Starting Oct. 9, the film festival will be more political, feminist and diversified than ever
The year’s most anticipated rendezvous for cinephiles and filmmakers alike is set to be memorable, with a lineup encompassing unique screenings, as well as events and parties every night.
While the Montreal movie festival circuit has a wide array of events for everyone all year round, the Festival du Nouveau Cinéma (FNC) once again proves it is the most versatile and attractive of all. All of their screenings are also open to the public, many of which are even free.
This year’s edition of the FNC will be the first of Zoé Protat as Programming Director. While she has been working with the organization as a programmer and critic for many years, this is the first time she is responsible for the entire festival. The programming seems more politically engaged and audacious than in previous years.
Two main themes certainly stand out in the programming, which the FNC released on Oct. 1: feminist cinema, and climate change.
“It was inevitable,” said Protat when talking about why she and her team decided to focus their work on those two subjects. While she believes the FNC had to act on climate change and keep the conversation going, as it starts only two weeks after the historic climate march, she said the idea of presenting more feminist cinema happened “more organically.”
“We were stunned by the relevance of their discourse,” said Protat, referring to feminist films she picked up for the FNC. “Whether it be old classics or more obscure pictures, from the 1950s to contemporary cinema, we were able to find films that profoundly resonate with the conversations we have about feminism today. These films can change our perception of feminism, and all have a unique angle on it, an interesting way to express it.”
Agnès Varda, the famous French director who passed away this year, will be honoured at the festival. Protat considers her to be “one of those by pioneers who fought and paved the way for the creators of today.” Her film L’une chante, l’autre pas (1977) will be shown in a newly restored version, as well as her last autobiographical documentary Varda par Agnès (2019), pictured right.
Many contemporary filmmakers are also being put forward by the FNC to show us how feminism has evolved through representation. Among those artists, Mania Abkari and Douglas White, for A moon for my father (2019), and Maryam Touzani, for Adam (2019), have received considerable critical acclaim.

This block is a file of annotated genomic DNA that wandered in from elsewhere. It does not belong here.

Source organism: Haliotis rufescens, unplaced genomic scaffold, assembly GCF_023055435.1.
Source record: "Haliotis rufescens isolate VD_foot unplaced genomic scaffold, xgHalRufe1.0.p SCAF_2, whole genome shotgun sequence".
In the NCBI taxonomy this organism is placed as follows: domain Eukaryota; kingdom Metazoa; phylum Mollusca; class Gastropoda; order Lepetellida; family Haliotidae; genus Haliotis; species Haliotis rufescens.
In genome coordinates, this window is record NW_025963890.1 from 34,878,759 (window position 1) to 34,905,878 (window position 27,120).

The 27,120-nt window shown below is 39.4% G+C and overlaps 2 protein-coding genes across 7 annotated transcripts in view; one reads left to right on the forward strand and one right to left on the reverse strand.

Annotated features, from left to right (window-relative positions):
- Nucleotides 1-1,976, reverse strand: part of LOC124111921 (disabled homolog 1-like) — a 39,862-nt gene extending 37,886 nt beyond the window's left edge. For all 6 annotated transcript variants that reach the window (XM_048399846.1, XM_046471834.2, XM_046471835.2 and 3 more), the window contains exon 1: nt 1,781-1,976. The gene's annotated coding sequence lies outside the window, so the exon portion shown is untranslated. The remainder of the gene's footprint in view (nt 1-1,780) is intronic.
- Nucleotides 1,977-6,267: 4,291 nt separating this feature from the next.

The FNC’s political engagement doesn’t stop at their screening’s programming, however. They have organized many events and conferences in order to widen the conversation some films are opening.
As part of their focus on environmental issues, which they have called Films for the planet, the festival has organized talks with Luc Ferrandez, Laure Waridel, and Bernard Lavallée; all important figures when it comes to climate change debates in Quebec.
“We realized how some catastrophe or apocalyptical science-fiction movies had resonance today,” said Protat. Indeed, the FNC’s Films pour la planète will feature many of those because, according to her, “they don’t feel like fiction anymore.”
“We’re realizing that eco-anxiety is a real issue and that some catastrophe movies, even older ones, definitely have a stronger meaning today,” she added. Take Shelter (2011), by Jeff Nicols, and Silent Running (1972), pictured left, by Douglas Trumbull, are two examples of special screenings that the FNC is organizing as part of that conversation.
Local arts and films also in the spotlight
Looking at Canadian cinema differently than other festivals in Quebec, Protat said she wants the FNC to “show a Pan-Canadian approach to film, mostly focusing on first feature films, by creators from all over the country.”
She wishes for the FNC to feature various languages, ideas and aesthetics, and their 2019 lineup certainly reflects that.
Among the most anticipated Canadian films, this year is Antigone (2019), by Quebec director Sophie Deraspe (right.) Based on the Greek tragedy by Sophocles, the film follows the tribulations of a young Lebanese immigrant trying to get her brother out of prison. The film was awarded the best feature film prize at the Toronto International Film Festival (TIFF) this year and was nominated as Canada’s entry to the Academy Awards. Its soundtrack was also co-written by Jad Orphée Chami, a Montreal musician who has just finished his BFA in music at Concordia.
Current Concordia students will also be featured at the festival. As part of their series of free events happening at L’Agora Hydro-Québec, the FNC and Concordia student-curators are co-organising an exhibition showcasing the university’s talents in various disciplines, such as painting and drawing, print media, video, and performance art.
“We are starting an interesting tradition this year where we want to have a Quebec university showcasing their work through a one-night event at the festival each year,” said Protat. “And we thought Concordia was a good place to start. It has a very active arts community, and many filmmakers that present their work at the festival are from Concordia,” she added.
Spotlight on Concordia Fine Arts will showcase student work on Oct. 17, at 9 p.m., at L’Agora, in the Quartier des Spectacles.
From local indie documentaries to major international feature films, the FNC is always a good opportunity for everyone to get a glimpse of what the best of contemporary (or old, through a contemporary lens) cinema is like.
The FNC will be held across many movie theatres, all in the Quartier des Spectacles, most notably at Cinéma Impérial and the Cinémathèque Québécoise, from Oct. 9 to 20. For the full programming, visit nouveaucinema.ca.
Feature photo from Take Shelter (2011). This article contains files from the Festival de Nouveau Cinema.